Requiem For A Ragtop: 1970 Cadillac DeVille
The 1970 model year was the finale for the DeVille convertible
They were the proverbial good old days. Can you imagine being at the wheel of a masterful motorcar like the 1970 DeVille convertible in today’s world? It was an experience that had to be savored. The traditional Cadillac was unlike anything today. It was a quality crafted prestige symbol….the formidable “Standard of the World.” Well, once upon a time….there was a land called America. And in this land were luxury cars, and luxury cars, and luxury cars. And there were luxury cars. Get it? Fantasy Island…America was the purveyor of the land-yacht, Cadillac was the leader. These luxury cars were a city-block long and half a city-block wide. Powerful too….able to leap long parking lots in a single bound….more powerful than a locomotive…and would actually huff & puff & blow your house down if you got in their way on the highway!
One such luxury convertible was the 1970 Cadillac DeVille. Lower the standard power fully automatic folding fabric roof, attach the boot and off we went….Cadillac style! There was no more splendid way to enjoy an open tourer in its most elegant form than that of the DeVille convertible. The 1970 model year was the final curtain call for the DeVille convertible. It was the only true luxury convertible built in the land. Now….the DeVille legend continues….in the continuing saga of “As the Standard of the World Turns.”
The 1970 Cadillac DeVille was a spacious six passenger convertible. Its interior was upholstered in Sierra grain leather by Fleetwood. There were 10 color combinations available with the most popular being white. The DeVille convertible featured the rich look of Oriental Tamo wood on the door panels and dash. The deep-seated notchback lounge seats came standard with two-way power and six-way available at extra cost. The 60/40 Dual Comfort front seat was a popular DeVille option for 1970. Power windows, Variable Ratio power steering, and power brakes were among the many standard features and accessories. Cadillac offered more features both standard and optional than any other luxury brand.
The 1970 DeVille convertible was powered by Cadillac’s 7.7 litre 472 CID 16-valve OHV V8. It was equipped with a Rochester 4MV 4-bbl downdraft Quadrajet with equalized manifold, mechanical fuel pump, dry-type air filter, intake silencer, and automatic choke. Don’t scoff, fuel injection was still in the making. It was around, just in mechanical form not the sophisticated electronic (expensive too) fuel injected systems of today. This spirited open tourer produced 375 hp @ 4,400 rpm with 712 Nm of peak torque @ 3,000 rpm. Its performance was rated as 0-60 mph in 8.1 seconds, 0-100 mph in 22.4 seconds with a top speed of 127 mph. It did the ¼ mile @ 88 mph in 15.8 seconds.
The engine was mated to GM’s Turbo Hydra-Matic THM-400 3-speed automatic transmission. Cadillac was in the middle of their performance heyday. The urge to drive this elegant machine as a sports car was irresistible! With its whopping 712 Nm of peak torque, and you pounced on the accelerator, the car leaped into action and back you went in your seat….awesome, not the power-to-weight ratio hp of today, this was raw power. But by the end of the Spirited Seventies between the avarice of OPEC and the EPA suffocating the hp out of cars we were forced into these elegant new puddle-jumpers which are merely death-traps with their disguise as a luxury sedan. I really expect to see one day soon, the duality of the twenty-first century automobile that becomes your coffin in a fatal accident, they just merely remove the Michelins and put it on a Church cart….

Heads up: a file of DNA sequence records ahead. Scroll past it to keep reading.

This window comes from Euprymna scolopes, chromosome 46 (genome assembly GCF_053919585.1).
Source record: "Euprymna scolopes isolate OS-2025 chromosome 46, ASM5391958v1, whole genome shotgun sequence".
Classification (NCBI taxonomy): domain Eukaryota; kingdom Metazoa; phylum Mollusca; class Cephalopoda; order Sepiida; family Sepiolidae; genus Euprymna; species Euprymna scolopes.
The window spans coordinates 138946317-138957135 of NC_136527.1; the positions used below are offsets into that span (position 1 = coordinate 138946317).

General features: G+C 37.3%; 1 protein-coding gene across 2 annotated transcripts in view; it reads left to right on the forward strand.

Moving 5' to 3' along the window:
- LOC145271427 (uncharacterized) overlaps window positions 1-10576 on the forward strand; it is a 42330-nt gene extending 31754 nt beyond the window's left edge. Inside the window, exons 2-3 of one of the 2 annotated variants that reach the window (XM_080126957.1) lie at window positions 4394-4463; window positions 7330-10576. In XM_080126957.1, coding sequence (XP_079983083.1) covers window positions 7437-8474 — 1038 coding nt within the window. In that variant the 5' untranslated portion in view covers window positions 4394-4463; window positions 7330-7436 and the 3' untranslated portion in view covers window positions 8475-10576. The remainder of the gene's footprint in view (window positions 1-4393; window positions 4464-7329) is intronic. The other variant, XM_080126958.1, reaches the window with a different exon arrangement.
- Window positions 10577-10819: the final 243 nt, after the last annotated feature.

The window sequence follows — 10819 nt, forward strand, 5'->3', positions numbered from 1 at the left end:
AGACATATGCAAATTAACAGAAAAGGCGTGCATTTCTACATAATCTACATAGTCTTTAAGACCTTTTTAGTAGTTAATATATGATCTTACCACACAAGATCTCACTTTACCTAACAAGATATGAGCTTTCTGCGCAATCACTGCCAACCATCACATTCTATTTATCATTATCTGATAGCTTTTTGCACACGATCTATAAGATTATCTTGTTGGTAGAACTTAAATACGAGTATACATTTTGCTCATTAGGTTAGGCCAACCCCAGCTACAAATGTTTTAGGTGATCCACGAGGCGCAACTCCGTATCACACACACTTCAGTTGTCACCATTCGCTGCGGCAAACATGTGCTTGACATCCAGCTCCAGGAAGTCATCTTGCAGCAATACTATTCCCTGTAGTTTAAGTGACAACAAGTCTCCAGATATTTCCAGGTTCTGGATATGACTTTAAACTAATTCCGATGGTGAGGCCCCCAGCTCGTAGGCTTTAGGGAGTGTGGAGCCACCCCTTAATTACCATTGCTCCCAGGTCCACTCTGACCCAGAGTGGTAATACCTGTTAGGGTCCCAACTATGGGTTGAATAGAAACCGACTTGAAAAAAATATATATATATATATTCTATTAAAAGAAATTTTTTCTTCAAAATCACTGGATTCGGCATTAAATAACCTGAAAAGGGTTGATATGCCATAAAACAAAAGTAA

There was just something charismatic about a red Cadillac convertible. San Mateo red was a very popular color for the 1970 model year combined with either a red or white leather interior. A Cadillac convertible had a youthful spirit of adventure yet it maintained a poised dignity that was the hallmark of every Cadillac. Panache with a little Razza-ma-tazz was the 1970 DeVille convertible. It was the end of an elegant Cadillac era. The 1970 model year was really the last ‘traditional” Cadillac. From 1970-1976 they became a hodge-podge of GM parts, and could be dis-assembled with a ‘standard’ ratchet set. The 1970 was the last true masterpiece from the master craftsmen. I am pleased to bring a second debut to these Cadillac greats. Many had forgotten what the “Standard of the World” really was….
The 1970 DeVille was a spacious six passenger convertible, however, we managed to seat eight comfortably. A friend’s mom allowed my friend to drive the DeVille when we were in high school. Eight managed to go to the beach with room to spare. I usually always drove because she was afraid of its size, I was used to them because my dad drove the Sedan deVille. There was a feeling about cars from that genre…you were soaring, like riding in a big ole’ floatin’ Barco lounger. It was quite a treat to be sixteen years old and allowed to drive the family Cadillac alone. That’s why we were “very very good kids!” The “Standard of the World” was held in esteem.
The DeVille convertible was produced from the 1964 model year through the 1970 finale. It was everything that was Cadillac, topless, totally elegant….totally Cadillac. A powerful Cadillac V8 powered this elegant open tourer with such aplomb, it was as though it had the legs of a sports car. Power such as 375 hp was astonishing for a motorcar of such magnificence. With a luxuriously leather upholstered interior by Fleetwood and its svelte body by Fisher, the 1970 DeVille convertible was youthful in spirit yet unmistakably Cadillac in poised dignity. This is the “Forget-Me-Not” episode…. in the continuing saga of “As the Standard of the World Turns.”
The 1970 Cadillac DeVille convertible was the last of a breed….
You have got a serious knack blogging. Totally enjoyed reading this.